I see some folks chattering about E3 booth babes and the effect they have on attitudes, perceptions, the roles of women in the industry, etc. This is a great conversation, so I’m jumping in by declaring that I presented game demos at E3 2011 and therefore award myself honorary status as a “bearded booth babe.”
Look, the attitude of advertising products by draping them in sex is, well, sexist. This is what I like to call, in technical terms, duh. Having scantily-clad women present in person to advertise products targeted primarily toward testosterone-drenched male audiences is exploitative and makes a number of people uncomfortable, as well as reflecting poorly on the entire industry. I don’t believe that any rational person will actually argue these points.
That said, bitching on your blog and on Twitter is not a solution. (EDIT: What I mean here is, JUST bitching is not a solution. Conversation is only one step…) It’s ranting. It’s emoting. You probably feel great doing it, but you haven’t changed a damned thing. Here’s what I didn’t read based on these conversations:
“Wow, I never thought of these issues in these terms. Your insightful presentation of the issues involved really got me to reconsider my attitudes and enculturated opinions regarding sexism, gender equality, and inclusiveness in the video game industry. I can no longer stand aside, and have formed a coalition of industry insiders who are going to lodge formal protests with the governing bodies of E3 and the industry in general to see if we can change some attitudes and behaviors. Next year’s E3 will be a more inclusive environment!” – No one ever.
No, the quotes I’ve seen have fallen into two categories. “I’m an apologist of some stripe and before you even raised this issue, I had decided that you need to get over boothbabes because it’s how things are” is at war with “I am unhappy with the status quo and before you even raised this issue, I had decided that I totally agree and booth babes have to go.” Note the importance here: Arguing on the Internet is not changing anyone’s mind, much less actually generating action on the issue.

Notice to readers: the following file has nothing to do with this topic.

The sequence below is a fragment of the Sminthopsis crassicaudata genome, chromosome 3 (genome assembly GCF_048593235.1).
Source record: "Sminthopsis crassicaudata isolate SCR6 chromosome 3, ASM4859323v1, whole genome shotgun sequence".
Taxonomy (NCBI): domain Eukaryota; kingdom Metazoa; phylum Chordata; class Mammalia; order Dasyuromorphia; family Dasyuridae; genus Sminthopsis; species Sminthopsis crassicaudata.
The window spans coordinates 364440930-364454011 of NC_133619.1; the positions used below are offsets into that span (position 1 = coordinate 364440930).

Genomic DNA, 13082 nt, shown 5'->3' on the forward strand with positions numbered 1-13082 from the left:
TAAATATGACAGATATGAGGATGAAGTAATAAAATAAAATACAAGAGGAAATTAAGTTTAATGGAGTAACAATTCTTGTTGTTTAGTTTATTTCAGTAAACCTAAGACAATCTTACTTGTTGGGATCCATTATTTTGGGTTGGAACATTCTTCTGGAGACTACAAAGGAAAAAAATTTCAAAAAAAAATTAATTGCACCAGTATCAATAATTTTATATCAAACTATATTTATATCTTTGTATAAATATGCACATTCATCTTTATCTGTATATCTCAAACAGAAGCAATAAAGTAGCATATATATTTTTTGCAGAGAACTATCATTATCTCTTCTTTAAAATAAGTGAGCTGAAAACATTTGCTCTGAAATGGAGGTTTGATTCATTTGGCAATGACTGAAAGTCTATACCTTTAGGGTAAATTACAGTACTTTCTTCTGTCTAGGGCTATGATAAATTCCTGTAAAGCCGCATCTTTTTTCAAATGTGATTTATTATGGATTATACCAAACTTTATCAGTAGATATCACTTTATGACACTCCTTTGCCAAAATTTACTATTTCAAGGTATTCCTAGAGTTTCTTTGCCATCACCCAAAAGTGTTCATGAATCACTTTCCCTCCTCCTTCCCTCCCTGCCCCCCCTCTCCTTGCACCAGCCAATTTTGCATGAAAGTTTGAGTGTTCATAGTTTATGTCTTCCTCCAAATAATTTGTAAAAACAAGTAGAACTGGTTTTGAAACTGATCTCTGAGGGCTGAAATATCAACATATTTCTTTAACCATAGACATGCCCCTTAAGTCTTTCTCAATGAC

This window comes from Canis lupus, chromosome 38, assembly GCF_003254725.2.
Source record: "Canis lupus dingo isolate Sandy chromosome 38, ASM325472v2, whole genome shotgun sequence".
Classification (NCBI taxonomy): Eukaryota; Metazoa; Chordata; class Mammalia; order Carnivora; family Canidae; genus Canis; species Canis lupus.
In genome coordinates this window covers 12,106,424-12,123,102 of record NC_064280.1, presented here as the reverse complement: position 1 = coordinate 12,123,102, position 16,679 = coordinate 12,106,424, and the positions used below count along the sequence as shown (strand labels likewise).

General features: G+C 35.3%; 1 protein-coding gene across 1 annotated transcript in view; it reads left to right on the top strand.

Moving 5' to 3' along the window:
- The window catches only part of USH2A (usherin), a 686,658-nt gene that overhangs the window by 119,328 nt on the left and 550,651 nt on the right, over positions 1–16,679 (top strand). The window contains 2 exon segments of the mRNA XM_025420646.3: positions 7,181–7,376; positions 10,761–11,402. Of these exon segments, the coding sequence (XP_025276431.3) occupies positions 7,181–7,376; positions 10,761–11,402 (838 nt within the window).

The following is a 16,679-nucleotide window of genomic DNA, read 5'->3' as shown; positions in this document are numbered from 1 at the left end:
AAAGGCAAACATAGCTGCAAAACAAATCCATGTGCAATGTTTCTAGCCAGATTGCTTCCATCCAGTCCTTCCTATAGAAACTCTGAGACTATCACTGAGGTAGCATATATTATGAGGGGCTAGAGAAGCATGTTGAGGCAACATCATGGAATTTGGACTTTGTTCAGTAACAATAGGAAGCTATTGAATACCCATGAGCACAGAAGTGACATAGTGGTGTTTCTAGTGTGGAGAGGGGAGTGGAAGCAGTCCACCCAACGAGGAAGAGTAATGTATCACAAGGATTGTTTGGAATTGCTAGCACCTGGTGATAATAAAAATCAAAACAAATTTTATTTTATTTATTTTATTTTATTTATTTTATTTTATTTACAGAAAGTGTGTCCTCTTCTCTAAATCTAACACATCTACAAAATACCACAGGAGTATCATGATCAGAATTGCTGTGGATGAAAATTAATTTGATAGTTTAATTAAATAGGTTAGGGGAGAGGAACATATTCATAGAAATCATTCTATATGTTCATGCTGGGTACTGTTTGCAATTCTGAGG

Booth babes are a form of product marketing. Marketing has one primary overriding purpose — to promote awareness of products and cultivate higher sales numbers. I cannot fault a marketing professional for deciding to use a form of marketing that is proven to generate interest and discussion, because at the end of the day, generating chatter and sales is this person’s job. Saying no to booth babes could, in the heat of business life, be a career-limiting move. It’s easy to sit comfortably behind a keyboard and demand that someone put their job on the line in the name of morality and equality, but it’s an awfully difficult action to take when it’s your own mortgage hanging in the balance. Still, I wish we could see exactly this decision being made. So, what should we do?
Gamers, it’s actually up to you. If you rant and cry out about booth babes, then it is your duty to intelligently boycott the advertised products. Step one is do not buy the games. I’m serious. If you actually believe in your cause, then standing up for a non-sexist environment is far more important than playing the latest, hottest game. If the marketing succeeded, then WHY WOULD YOU EXPECT THEM TO EVER STOP? Buying a game advertised in a manner you don’t like is explicitly condoning the conduct. While this makes me feel genuinely bad for the good developers who are hurt by reduced sales, the fact is that if sales aren’t reduced, this conduct will continue. But not buying isn’t enough; who can say why a sale wasn’t made? It’s non-data. Step two is tell them why you did not buy. Politely. In an email. Maybe even coordinate some followers to send many copies of a politely-phrased note, or a few multi-signed letters. Post them as open letters online. Generate a few hundred or a few thousand of polite, respectful, coordinated responses and I can almost guarantee a change.
And that brings me to my final thought — the moral high road is only available so long as you stay on it. I don’t mean to pick on this fellow, because I completely understand the sentiment, but here’s a perfect disrespectful response:
@br I’m not even there and I’m a male, and it’s an assault on my self-esteem too, because #E3 implies all men are sexist twats. – Twitter / Webimpulse
That thought could have ended with “…because #E3 implies all men are sexist.” And I respect the pain of 140 characters for thoughts, but I think this is a conversation that can move forward faster with mutual respect. Some companies are engaging in regrettable conduct with ramifications on equality and sexual enculturation. Focus on that. There simply is no place for name-calling and emotive ranting if we want to make progress. Even if that means I can’t end this article by calling anyone a douchenozzle.